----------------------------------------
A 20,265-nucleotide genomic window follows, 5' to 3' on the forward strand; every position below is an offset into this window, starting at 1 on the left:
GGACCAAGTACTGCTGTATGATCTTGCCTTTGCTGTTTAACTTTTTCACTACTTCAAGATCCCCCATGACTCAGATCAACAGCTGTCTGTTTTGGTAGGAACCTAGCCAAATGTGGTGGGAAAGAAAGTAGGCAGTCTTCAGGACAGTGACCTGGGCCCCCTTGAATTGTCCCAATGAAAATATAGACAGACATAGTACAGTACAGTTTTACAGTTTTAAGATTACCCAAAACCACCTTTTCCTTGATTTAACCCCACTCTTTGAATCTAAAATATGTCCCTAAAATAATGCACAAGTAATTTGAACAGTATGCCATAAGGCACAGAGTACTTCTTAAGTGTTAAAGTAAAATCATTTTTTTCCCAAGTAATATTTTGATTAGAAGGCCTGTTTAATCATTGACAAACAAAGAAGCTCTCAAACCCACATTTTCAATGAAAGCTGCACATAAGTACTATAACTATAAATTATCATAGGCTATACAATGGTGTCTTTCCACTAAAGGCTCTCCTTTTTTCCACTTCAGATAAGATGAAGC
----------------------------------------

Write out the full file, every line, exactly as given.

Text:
A 20,265-nucleotide genomic window follows, 5' to 3' on the forward strand; every position below is an offset into this window, starting at 1 on the left:
GGACCAAGTACTGCTGTATGATCTTGCCTTTGCTGTTTAACTTTTTCACTACTTCAAGATCCCCCATGACTCAGATCAACAGCTGTCTGTTTTGGTAGGAACCTAGCCAAATGTGGTGGGAAAGAAAGTAGGCAGTCTTCAGGACAGTGACCTGGGCCCCCTTGAATTGTCCCAATGAAAATATAGACAGACATAGTACAGTACAGTTTTACAGTTTTAAGATTACCCAAAACCACCTTTTCCTTGATTTAACCCCACTCTTTGAATCTAAAATATGTCCCTAAAATAATGCACAAGTAATTTGAACAGTATGCCATAAGGCACAGAGTACTTCTTAAGTGTTAAAGTAAAATCATTTTTTTCCCAAGTAATATTTTGATTAGAAGGCCTGTTTAATCATTGACAAACAAAGAAGCTCTCAAACCCACATTTTCAATGAAAGCTGCACATAAGTACTATAACTATAAATTATCATAGGCTATACAATGGTGTCTTTCCACTAAAGGCTCTCCTTTTTTCCACTTCAGATAAGATGAAGC